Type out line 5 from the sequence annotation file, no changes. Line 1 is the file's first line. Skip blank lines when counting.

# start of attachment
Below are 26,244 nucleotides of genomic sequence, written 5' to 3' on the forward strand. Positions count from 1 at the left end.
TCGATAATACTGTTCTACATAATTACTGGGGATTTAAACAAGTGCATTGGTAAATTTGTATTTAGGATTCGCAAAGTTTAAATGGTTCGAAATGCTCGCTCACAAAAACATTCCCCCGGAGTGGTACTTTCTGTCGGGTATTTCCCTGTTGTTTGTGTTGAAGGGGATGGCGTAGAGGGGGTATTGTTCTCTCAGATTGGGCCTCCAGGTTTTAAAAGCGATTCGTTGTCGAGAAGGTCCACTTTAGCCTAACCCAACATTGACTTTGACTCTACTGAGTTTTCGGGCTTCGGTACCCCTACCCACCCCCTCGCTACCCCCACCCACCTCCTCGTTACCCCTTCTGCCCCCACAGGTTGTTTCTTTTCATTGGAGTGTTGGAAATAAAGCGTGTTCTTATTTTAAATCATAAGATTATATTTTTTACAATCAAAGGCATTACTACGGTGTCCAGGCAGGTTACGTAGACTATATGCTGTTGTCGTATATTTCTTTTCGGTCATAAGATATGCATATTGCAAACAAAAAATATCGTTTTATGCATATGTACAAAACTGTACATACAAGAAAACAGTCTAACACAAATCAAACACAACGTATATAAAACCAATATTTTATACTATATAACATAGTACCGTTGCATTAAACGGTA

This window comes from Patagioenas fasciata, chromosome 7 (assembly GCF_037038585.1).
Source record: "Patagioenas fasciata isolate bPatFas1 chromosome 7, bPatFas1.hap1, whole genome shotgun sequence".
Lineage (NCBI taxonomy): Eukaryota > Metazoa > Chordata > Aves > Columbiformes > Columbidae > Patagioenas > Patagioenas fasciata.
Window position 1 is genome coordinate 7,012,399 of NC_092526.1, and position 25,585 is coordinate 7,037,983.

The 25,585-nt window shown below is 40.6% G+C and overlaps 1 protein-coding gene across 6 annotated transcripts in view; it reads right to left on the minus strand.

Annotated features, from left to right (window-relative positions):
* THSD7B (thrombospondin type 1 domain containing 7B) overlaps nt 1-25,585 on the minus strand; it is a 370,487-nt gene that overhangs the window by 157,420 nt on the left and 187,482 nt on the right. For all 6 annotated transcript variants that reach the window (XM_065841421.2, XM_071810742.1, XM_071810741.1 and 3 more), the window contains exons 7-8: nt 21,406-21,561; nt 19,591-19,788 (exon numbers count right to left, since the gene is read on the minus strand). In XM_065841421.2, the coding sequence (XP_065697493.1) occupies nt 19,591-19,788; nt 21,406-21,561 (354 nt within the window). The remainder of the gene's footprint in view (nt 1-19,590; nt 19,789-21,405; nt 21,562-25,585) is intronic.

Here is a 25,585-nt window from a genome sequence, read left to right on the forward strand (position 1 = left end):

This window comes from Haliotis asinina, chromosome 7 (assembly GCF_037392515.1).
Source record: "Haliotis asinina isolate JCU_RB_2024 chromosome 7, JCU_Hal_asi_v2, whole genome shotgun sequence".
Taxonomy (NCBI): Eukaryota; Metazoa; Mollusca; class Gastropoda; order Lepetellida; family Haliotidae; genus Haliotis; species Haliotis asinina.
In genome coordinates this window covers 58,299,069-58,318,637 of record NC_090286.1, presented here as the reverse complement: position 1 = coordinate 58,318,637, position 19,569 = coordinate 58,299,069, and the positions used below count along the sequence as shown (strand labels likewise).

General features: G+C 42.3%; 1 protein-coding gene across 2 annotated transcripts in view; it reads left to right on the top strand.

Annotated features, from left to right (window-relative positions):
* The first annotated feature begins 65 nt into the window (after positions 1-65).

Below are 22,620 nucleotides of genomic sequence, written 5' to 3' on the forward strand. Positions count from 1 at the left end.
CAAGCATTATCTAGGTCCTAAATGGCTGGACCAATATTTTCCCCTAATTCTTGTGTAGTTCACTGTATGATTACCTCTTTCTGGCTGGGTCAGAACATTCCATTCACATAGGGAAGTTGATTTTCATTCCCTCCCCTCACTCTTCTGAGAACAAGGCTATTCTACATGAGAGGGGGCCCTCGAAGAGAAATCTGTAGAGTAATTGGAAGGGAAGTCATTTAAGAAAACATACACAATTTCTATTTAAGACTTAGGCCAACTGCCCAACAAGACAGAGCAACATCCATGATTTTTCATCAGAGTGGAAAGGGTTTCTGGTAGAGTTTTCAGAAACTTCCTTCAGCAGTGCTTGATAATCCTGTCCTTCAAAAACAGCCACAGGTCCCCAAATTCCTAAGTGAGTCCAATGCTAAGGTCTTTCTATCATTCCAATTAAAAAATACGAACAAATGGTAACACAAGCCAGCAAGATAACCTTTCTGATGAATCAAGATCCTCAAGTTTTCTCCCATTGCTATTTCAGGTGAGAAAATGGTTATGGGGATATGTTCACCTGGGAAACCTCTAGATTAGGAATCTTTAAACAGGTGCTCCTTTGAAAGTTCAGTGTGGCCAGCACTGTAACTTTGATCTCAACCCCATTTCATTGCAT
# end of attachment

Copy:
Lineage (NCBI taxonomy): Eukaryota > Metazoa > Chordata > Aves > Columbiformes > Columbidae > Patagioenas > Patagioenas fasciata.